prtc bus

Anna Sharma has seen her fair share of changes to bus service in Prince William County since the Potomac and Rappahannock Transportation Commission launched decades ago.

She says she’s been riding the bus between Woodbridge and Washington, D.C., dating back to PRTC’s beginnings in 1986, all the while watching bus routes and fare prices change.

Lately, she’s been a bit mystified by some of the changes to PRTC’s service, particularly as she tries to traverse the county.

“They still need to have buses ride later, especially the cross-county lines,” Sharma said after stepping off a bus at the Chinn Park Regional Library. “Everybody needs it.”

Indeed, PRTC decided last year to simultaneously reduce local service around Prince William and raise fares by about 5 percent across the board. The system was facing even more substantial cuts until county supervisors agreed to send an additional $6 million per year to PRTC, on top of the money each one of the six localities served by the system collects in gas taxes to support bus service.

By the numbers

  • Total fiscal 2018 budget: $60 million
  • $36 million in operating costs
  • $24 million in capital expenses
  • 5 percent fare increase averaged across all lines over six years
  • Each locality helps fund PRTC by collecting a 2.1 percent tax on motor fuels
  • Manassas fell $250,000 short of its share of PRTC fees through its fuel tax and will use general fund money instead.
  • In fiscal 2017, PRTC carried an average of 7,600 OmniRide passengers each day and another 2,750 passengers per day on OmniLink local buses.
  • Since 2009, PRTC has cut overall service by more than 20 percent and raised fares by more than 35 percent.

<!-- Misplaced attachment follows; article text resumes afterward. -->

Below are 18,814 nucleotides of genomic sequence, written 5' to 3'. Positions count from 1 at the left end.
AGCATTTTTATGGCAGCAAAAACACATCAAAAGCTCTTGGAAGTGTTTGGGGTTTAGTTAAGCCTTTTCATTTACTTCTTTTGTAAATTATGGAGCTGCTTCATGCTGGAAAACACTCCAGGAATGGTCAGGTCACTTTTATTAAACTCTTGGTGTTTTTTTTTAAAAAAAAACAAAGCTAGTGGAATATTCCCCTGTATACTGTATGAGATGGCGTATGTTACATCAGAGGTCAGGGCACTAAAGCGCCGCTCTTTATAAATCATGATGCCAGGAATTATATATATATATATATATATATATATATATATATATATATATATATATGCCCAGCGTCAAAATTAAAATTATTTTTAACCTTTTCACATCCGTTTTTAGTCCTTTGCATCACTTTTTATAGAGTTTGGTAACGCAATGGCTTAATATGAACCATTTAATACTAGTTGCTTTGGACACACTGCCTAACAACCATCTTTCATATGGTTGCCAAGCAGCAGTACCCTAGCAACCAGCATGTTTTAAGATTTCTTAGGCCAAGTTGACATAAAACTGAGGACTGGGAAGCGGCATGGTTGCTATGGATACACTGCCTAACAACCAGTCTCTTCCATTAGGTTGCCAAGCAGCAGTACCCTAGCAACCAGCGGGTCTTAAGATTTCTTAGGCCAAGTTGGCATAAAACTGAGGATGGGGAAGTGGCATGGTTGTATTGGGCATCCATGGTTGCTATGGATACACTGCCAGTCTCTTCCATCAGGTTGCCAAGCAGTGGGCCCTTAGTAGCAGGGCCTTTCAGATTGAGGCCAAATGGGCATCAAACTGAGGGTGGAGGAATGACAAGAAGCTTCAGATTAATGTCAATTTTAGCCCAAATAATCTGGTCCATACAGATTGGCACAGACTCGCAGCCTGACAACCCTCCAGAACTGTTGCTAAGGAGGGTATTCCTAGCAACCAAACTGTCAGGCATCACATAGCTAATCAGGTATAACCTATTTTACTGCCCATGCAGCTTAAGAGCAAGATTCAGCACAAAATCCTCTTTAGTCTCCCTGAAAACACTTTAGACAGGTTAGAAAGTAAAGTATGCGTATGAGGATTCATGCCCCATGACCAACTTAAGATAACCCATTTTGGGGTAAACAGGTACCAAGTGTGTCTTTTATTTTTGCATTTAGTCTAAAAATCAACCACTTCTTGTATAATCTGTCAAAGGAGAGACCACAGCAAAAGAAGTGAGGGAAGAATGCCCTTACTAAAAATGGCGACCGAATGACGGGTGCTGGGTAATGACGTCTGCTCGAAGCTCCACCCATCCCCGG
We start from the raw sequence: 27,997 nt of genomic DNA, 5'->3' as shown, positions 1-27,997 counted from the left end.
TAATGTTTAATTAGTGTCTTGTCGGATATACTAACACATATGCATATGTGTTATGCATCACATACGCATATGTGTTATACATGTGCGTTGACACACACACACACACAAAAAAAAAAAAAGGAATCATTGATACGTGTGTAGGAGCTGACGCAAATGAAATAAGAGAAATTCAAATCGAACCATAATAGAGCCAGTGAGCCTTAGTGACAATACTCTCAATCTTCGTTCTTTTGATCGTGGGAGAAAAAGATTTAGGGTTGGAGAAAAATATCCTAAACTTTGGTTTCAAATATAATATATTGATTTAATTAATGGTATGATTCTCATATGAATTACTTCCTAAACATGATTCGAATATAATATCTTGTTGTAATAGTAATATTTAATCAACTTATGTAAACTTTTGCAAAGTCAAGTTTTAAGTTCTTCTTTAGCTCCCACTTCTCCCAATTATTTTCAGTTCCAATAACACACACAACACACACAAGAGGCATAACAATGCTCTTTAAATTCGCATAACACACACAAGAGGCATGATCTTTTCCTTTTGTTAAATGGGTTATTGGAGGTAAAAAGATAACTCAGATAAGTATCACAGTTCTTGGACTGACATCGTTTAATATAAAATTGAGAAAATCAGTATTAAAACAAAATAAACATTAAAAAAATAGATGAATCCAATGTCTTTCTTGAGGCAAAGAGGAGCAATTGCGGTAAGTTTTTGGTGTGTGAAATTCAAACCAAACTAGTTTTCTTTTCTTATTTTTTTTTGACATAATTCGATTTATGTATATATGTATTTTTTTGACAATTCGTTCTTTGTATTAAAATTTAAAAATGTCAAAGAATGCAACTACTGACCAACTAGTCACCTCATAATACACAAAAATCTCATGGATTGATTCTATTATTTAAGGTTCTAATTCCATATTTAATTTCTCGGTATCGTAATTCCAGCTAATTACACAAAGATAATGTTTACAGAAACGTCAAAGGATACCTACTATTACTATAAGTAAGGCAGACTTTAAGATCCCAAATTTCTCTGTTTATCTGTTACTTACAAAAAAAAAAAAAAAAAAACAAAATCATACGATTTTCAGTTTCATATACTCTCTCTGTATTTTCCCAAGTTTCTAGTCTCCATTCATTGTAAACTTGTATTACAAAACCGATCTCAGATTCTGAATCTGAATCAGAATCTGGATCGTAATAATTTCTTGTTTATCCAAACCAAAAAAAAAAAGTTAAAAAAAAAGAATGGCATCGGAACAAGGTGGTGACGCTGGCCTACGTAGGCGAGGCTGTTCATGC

But that wasn’t exactly a new development for PRTC—since 2009, the system has cut overall service by 20 percent and raised fares by more than 35 percent — and the service is set to raise fares by another 5 percent in its newly proposed budget for fiscal 2018, though it will avoid any further service cuts.

So while the commission may not be facing the same sort of existential crisis as Metrorail to the north, its leaders still say PRTC will need to undergo some serious changes in how it secures funding and serves its riders to adapt to the changing realities of the Northern Virginia region.

“This current budget very much represents a holding pattern, after we took some serious cuts and fare increases last year,” said County Supervisor Marty Nohe, R-Coles and a member of PRTC’s Board of Commissioners. “But now we need to think about how we reinvent what PRTC is.”

As PRTC’s new executive director, Robert Schneider is likely the man best positioned to lead that transformation. He traces the system’s current funding woes to a very simple source: the inherent difficulty in largely relying on a 2.1 percent fuel tax from each locality to fund a public transportation service.

“When the price of fuel is high, lots of money pours in, and tons of people want to ride with you,” Schneider said. “But that means the exact opposite when the price of fuel drops. People are more willing to drive, and they’re less willing to hand you money to offset your expenses. It’s very elastic.”

Accordingly, dropping gas prices the last few years have created a real conundrum for the system, leading to the need to consistently cut service and bump up fares. This time around, commuters on PRTC’s “OmniRide” service will likely see one of the largest price bumps, with SmarTrip card users experiencing a 6.15 percent fare increase, closely followed by a roughly 5.9 percent increase for anyone hoping to buy a day pass on the system’s local “OmniLink” buses.

Schneider hopes raising fares incrementally will be a better option than simply waiting a few years before telling riders, “we need an increase of 15 percent to keep up,” but he’s no huge fan of the change, for obvious reasons. Joyce Embrey, PRTC’s director of finance and administration, says staff “always anticipates losing some riders” with any fare increase, but she added that they aren’t expecting any major drop-off from the change.